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  • Author: Meghan E. Vidt x
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Bryan R. Picco, Meghan E. Vidt and Clark R. Dickerson

Scapular kinematics are important indicators of dyskinesis, often suggesting underlying shoulder pathology, but the influence of sex is unknown. This study’s objective was to examine scapular kinematics in healthy males and females. Positions of surface-mounted reflective markers were tracked during arm elevation movements in 0°/30°/40°/60°/90°/120° planes. Scapulothoracic rotations (protraction/retraction, medial/lateral rotation, posterior/anterior tilt) were calculated. ANOVA analysis evaluated main and interaction effects of sex, plane, phase, and elevation angle. Males and females had similar protraction/retraction and medial/lateral rotation kinematics; mean sex-related peak angle differences were 2.5°, 1.8° (raise [concentric]), respectively, and 2.9°, 2.7° (lower [eccentric]), respectively. Largest sex differences for mean peak angle occurred for posterior/anterior tilt at higher elevation angles (raise, 8.4°; lower, 8.5°). Elevation, plane, and phase were main effects for all scapular rotations (P < .001). Sex was not a main effect for any rotations. Sex × elevation interactions influenced protraction/retraction (P < .001) and posterior/anterior tilt (P < .001). Sex × plane (P ≤ .01) and sex × phase (P ≤ .002) interactions influenced all rotations. Lower posterior tilt for females compared to males at higher elevation angles could relate to higher female shoulder pathology incidence. Sex, plane, and phase are necessary components of uninjured scapular kinematics. Sex-specific differences provide insight into potential shoulder pathology etiology. These data provide a benchmark to assess pathological populations.

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Katherine R. Saul, Meghan E. Vidt, Garry E. Gold and Wendy M. Murray

Our purpose was to characterize shoulder muscle volume and isometric moment, as well as their relationship, for healthy middle-aged adults. Muscle volume and maximum isometric joint moment were assessed for 6 functional muscle groups of the shoulder, elbow, and wrist in 10 middle-aged adults (46–60 y, 5M, 5F). Compared with young adults, shoulder abductors composed a smaller percentage of total muscle volume (P = .0009) and there was a reduction in shoulder adductor strength relative to elbow flexors (P = .012). We observed a consistent ordering of moment-generating capacity among functional groups across subjects. Although total muscle volume spanned a 2.3-fold range, muscle volume was distributed among functional groups in a consistent manner across subjects. On average, 72% of the variation in joint moment could be explained by the corresponding functional group muscle volume. These data are useful for improved modeling of upper limb musculoskeletal performance in middle-aged subjects, and may improve computational predictions of function for this group.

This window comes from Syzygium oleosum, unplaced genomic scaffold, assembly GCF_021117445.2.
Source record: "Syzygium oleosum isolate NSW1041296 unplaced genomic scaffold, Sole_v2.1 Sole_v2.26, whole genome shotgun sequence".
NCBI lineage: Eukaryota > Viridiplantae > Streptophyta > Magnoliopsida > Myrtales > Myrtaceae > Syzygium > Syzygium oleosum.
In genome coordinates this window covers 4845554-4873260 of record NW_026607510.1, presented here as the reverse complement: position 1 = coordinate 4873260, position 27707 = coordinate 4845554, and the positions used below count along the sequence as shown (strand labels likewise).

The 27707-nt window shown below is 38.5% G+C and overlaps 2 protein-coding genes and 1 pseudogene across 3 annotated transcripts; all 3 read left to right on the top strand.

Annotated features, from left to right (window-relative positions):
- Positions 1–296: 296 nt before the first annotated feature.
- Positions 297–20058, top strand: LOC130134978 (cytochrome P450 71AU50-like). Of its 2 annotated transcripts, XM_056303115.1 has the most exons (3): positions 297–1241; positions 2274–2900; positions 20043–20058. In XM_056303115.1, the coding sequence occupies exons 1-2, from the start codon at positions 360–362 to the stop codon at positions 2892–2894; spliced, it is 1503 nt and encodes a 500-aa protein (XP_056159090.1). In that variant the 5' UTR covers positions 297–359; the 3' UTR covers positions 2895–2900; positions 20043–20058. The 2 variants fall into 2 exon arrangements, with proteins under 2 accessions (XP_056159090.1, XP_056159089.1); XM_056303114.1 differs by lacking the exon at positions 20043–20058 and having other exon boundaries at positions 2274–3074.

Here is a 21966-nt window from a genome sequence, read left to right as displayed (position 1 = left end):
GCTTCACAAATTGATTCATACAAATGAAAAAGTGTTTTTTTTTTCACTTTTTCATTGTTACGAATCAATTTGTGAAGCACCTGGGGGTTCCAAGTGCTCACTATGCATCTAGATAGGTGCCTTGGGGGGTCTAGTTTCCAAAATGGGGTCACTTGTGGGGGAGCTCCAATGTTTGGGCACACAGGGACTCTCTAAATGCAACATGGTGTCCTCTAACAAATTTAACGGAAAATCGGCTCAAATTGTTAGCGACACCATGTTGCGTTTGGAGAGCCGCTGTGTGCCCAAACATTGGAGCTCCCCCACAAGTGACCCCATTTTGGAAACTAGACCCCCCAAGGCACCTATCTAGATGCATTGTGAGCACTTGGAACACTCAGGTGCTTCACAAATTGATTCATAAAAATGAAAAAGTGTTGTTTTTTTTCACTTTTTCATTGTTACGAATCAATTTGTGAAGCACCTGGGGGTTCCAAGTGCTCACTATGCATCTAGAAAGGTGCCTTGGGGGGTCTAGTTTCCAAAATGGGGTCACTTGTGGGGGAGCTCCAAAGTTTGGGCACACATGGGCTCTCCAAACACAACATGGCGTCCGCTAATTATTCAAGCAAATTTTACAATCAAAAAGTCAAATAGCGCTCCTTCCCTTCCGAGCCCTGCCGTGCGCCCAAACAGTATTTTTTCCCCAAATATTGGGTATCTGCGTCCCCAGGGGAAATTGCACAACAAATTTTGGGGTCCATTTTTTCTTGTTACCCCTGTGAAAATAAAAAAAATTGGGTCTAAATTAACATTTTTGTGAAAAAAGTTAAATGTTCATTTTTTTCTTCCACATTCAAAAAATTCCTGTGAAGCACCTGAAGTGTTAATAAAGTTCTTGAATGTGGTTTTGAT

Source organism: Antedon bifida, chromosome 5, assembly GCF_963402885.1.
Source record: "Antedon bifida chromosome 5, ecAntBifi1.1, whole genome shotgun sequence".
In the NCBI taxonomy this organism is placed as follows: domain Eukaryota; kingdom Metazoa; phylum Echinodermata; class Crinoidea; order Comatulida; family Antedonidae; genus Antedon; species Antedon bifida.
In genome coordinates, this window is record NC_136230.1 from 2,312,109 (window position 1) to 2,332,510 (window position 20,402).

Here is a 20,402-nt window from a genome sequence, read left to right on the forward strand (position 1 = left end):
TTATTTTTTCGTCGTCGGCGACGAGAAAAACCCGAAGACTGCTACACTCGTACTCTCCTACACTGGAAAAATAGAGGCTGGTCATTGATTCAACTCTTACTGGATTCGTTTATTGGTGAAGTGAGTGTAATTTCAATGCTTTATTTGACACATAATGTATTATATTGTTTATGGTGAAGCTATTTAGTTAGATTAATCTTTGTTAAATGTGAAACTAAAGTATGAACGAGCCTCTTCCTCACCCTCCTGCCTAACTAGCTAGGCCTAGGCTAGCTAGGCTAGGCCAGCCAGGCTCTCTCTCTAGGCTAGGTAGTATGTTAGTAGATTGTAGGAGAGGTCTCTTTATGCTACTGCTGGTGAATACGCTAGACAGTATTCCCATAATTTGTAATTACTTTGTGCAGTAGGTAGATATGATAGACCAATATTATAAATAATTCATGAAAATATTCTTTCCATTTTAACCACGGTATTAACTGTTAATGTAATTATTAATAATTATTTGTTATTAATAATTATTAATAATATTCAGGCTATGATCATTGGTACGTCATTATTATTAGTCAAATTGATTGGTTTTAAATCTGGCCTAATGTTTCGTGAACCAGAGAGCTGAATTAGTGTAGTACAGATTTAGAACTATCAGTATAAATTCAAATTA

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Melissa Daly, Meghan E. Vidt, Joel D. Eggebeen,, W. Greg Simpson, Michael E. Miller, Anthony P. Marsh and Katherine R. Saul

Aging leads to a decline in strength and an associated loss of independence. The authors examined changes in muscle volume, maximum isometric joint moment, functional strength, and 1-repetition maximum (1RM) after resistance training (RT) in the upper extremity of older adults. They evaluated isometric joint moment and muscle volume as predictors of functional strength. Sixteen healthy older adults (average age 75 ± 4.3 yr) were randomized to a 6-wk upper extremity RT program or control group. The RT group increased 1RM significantly (p < .01 for all exercises). Compared with controls, randomization to RT led to greater functional pulling strength (p = .003), isometric shoulder-adduction moment (p = .041), elbow-flexor volume (p = .017), and shoulder-adductor volume (p = .009). Shoulder-muscle volumes and isometric moments were good predictors of functional strength. The authors conclude that shoulder strength is an important factor for performing functional reaching and pulling tasks and a key target for upper extremity RT interventions.

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Anthony C. Santago II, Meghan E. Vidt, Xiaotong Li, Christopher J. Tuohy, Gary G. Poehling, Michael T. Freehill and Katherine R. Saul

Understanding upper limb strength requirements for daily tasks is imperative for early detection of strength loss that may progress to disability due to age or rotator cuff tear. We quantified shoulder strength requirements for 5 upper limb tasks performed by 3 groups: uninjured young adults and older adults, and older adults with a degenerative supraspinatus tear prior to repair. Musculoskeletal models were developed for each group representing age, sex, and tear-related strength losses. Percentage of available strength used was quantified for the subset of tasks requiring the largest amount of shoulder strength. Significant differences in strength requirements existed across tasks: upward reach 105° required the largest average strength; axilla wash required the largest peak strength. However, there were limited differences across participant groups. Older adults with and without a tear used a larger percentage of their shoulder elevation (p < .001, p < .001) and external rotation (p < .001, p = .017) strength than the young adults, respectively. Presence of a tear significantly increased percentage of internal rotation strength compared to young (p < .001) and uninjured older adults (p = .008). Marked differences in strength demand across tasks indicate the need for evaluating a diversity of functional tasks to effectively detect early strength loss, which may lead to disability.